He retired in 1950 and moved to California in 1956, as both of his children lived there. He settled in Stockton in 1960. The “short, taciturn” sailor spent his time sketching ships and working in his garden. Towards the end of his life, he suffered from illness and in his last year, resided at the Lodi Convalescent Home. Lewis, the last surviving officer, from the Lusitania’s final voyage, died on October 21, 1974.

Alfred Russell Clarke
Clarke’s Cabin
(Paul Latimer)

“This looks like a fine boat and I cannot help feeling proud that the British flag rules the British waves, and I have no fear of the German submarines. There is quite a crowd on this boat and apparently they are not afraid.”


Alfred Russell Clarke, a first class passenger, penned this note to his son Griffith before the Lusitania sailed. He did not have time to be afraid of submarines; he was busy with plans to expand his business by securing leather contracts with British Army. Clarke was an ambitious man. Born in Peterborough, he moved to Toronto at age 18 and founded A.R. Clarke & Company, Limited, which eventually became the foremost producer of patent leather in the British Empire. His factory employed over 350 people who produced leather linings, leather vests, moccasins, and other articles of clothing in which leather was used. He was married to Mary Louisa, and had a son, Griffith, and a daughter, Vivien. He belonged to many organizations including the Riverdale Business Men’s Association; Toronto Housing Co.; Toronto Civic Guild; Canadian Manufacturers’ Association, Ontario Motor League; and Masonic Order. He was also the treasurer of the Metropolitan Methodist Church.

On May 7, Clarke was comfortably settled in a chair on the top deck when, “there came the sound of a loud explosion. Fragments and splinters flew all around and a great torrent of water was forced up by the explosion and poured over the deck. The ship instantly took a severe list… The stairway was already crowded with people trying to get life preservers… I started to go to my cabin, but found it difficult owing to the angle and I returned to the upper deck.”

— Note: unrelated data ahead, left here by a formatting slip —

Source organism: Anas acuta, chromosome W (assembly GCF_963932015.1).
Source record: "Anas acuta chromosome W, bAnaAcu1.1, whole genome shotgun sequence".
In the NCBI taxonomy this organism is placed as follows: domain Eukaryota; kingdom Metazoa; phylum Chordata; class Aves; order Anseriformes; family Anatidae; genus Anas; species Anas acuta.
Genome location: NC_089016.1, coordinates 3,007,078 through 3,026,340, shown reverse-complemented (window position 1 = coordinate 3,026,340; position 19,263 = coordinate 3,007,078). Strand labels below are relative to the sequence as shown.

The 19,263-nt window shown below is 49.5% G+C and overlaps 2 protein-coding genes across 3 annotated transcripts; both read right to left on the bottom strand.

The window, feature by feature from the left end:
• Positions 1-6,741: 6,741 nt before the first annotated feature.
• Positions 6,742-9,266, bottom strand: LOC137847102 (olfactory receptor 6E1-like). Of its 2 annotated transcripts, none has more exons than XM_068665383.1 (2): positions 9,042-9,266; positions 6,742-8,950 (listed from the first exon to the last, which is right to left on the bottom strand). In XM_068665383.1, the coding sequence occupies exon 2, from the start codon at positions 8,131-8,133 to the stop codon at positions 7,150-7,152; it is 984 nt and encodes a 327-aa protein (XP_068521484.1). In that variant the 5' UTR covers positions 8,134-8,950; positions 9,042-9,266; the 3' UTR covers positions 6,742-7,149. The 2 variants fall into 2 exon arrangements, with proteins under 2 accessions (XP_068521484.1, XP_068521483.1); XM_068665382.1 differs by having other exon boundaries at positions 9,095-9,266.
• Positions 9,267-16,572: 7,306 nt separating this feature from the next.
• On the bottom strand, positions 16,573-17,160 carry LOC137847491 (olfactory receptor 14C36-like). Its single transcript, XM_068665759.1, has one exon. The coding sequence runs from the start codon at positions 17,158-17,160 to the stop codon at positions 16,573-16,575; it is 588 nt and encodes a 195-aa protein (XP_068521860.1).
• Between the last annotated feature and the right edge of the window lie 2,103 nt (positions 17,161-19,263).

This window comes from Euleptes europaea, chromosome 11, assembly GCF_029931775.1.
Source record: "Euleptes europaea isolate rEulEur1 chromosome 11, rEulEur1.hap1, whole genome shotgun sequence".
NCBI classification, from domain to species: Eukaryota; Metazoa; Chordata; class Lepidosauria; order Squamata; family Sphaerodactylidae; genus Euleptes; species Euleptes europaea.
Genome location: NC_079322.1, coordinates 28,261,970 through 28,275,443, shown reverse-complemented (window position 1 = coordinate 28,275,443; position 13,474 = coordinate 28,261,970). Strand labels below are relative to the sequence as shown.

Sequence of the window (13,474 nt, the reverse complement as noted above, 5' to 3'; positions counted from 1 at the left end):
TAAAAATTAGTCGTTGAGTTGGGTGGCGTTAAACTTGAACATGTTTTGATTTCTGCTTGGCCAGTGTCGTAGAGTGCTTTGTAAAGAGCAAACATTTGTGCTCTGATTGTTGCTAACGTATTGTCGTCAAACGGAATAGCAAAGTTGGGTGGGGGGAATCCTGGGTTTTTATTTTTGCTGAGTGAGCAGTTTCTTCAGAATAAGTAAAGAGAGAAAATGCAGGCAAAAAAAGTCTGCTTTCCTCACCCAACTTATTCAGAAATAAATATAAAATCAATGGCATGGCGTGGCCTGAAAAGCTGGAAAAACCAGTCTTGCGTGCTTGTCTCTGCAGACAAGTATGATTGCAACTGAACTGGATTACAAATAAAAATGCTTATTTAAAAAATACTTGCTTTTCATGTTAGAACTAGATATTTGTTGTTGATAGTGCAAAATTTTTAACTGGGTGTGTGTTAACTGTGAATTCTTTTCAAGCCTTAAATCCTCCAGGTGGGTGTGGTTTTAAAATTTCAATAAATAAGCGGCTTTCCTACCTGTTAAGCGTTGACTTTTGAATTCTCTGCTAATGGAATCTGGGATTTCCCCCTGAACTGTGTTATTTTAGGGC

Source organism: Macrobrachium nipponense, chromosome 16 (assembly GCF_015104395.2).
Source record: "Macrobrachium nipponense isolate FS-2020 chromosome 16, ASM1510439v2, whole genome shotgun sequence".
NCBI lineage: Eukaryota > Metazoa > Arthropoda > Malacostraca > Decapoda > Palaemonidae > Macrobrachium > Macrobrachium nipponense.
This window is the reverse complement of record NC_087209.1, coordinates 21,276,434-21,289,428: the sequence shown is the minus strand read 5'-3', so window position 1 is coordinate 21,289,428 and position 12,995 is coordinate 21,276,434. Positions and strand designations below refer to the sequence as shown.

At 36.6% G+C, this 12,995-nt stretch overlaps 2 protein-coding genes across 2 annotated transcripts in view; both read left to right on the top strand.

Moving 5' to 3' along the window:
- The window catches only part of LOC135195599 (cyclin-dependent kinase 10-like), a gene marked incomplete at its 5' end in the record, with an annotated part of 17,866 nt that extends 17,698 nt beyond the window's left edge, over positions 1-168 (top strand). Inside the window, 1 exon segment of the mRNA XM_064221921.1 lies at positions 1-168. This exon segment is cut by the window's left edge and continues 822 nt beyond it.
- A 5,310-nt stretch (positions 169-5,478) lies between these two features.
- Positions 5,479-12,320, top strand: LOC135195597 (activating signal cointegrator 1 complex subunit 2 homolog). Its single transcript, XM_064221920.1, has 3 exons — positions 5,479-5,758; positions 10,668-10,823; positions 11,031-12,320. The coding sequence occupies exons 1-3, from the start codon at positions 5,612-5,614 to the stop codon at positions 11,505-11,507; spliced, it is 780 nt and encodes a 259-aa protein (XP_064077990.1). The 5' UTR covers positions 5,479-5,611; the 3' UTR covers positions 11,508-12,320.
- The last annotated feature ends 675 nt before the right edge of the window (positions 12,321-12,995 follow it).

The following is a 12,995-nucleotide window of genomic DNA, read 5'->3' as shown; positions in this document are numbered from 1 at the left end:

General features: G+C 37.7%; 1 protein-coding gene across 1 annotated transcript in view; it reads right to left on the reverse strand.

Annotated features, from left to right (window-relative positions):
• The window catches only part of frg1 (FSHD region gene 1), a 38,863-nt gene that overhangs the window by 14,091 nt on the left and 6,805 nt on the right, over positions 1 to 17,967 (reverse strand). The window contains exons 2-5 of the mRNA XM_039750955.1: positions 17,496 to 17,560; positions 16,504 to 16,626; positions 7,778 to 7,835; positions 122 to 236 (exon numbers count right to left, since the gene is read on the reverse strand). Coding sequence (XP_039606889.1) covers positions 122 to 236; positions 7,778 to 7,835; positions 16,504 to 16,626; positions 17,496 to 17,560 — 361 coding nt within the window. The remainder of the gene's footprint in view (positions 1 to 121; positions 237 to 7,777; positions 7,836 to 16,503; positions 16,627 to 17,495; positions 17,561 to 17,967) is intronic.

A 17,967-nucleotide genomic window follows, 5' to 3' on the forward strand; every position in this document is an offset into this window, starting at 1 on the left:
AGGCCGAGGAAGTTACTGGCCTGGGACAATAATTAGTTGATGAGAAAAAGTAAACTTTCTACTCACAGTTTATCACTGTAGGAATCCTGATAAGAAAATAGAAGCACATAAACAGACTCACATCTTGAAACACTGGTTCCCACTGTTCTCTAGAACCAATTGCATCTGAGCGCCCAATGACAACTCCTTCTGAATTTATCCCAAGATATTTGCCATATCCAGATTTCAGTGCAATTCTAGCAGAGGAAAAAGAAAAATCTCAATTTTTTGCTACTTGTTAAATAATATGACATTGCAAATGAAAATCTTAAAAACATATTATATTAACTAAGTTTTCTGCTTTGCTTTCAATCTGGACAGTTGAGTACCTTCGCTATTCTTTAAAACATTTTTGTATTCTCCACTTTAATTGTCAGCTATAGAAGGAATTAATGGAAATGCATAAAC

He stood at the back of the crowd, adhering to the rule ‘women and children first’, and did not push his way forward. Talking with others, he heard that the Captain had ordered that boats not be lowered.

“As the list grew greater, I again tried to reach my cabin for a lifebelt. The cabin was utterly dark. I felt to remain there I would be caught like a rat in a trap. The cabin door closed as I entered… I was distressed to find the door jammed… I could not open it owing to the acute angle of the ship, but got out through a side door, and mounted the deck again.”

Author’s Note – He had a small inside cabin, D-3, which on the original deck plan for the Lusitania appears not to have a connecting door. However, one may have been added later, or more likely he may have upgraded while onboard to a cabin that did.

He encountered a young man who had sat his table in the dining room. He was tying on a lifejacket and asked Clarke if he wanted one.

I took it and as it was impossible to stand upright, I suggested to my companion that we should take no more chances, (and) to try for a boat… He said: ‘Oh no,’ and that was the last I saw of him…Glancing over I saw two boats being lowered jambed (sic) together and trying to get free. The other boat was trying to shove off from us. The four great funnels were now hanging at such an angle as though they would soon touch the sea. Then I was torn down in the whirlpool. I seemed to touch the very bottom of the ocean.”

Clarke felt something gripping his chest, “crushing me. Something else seemed to wrench me around. I was twisted and racked. All this time I was fully conscious. I remember hoping this would soon come to an end. Suddenly, what was holding me let go, and I rose rapidly to the surface.”

The next thing he recalled was floating near a boat and two sailors pulling him aboard. The only person he recognized was fellow Canadian, Leonard McMurray.

The sea was full of people. There were perhaps five or six boats around. Bodies floated by us. The corpse of a baby clung to the bottom of our boat. We could not reach it. A woman floated by, foam coming from her mouth. I put out my hand, but as I touched her hair, she passed away.”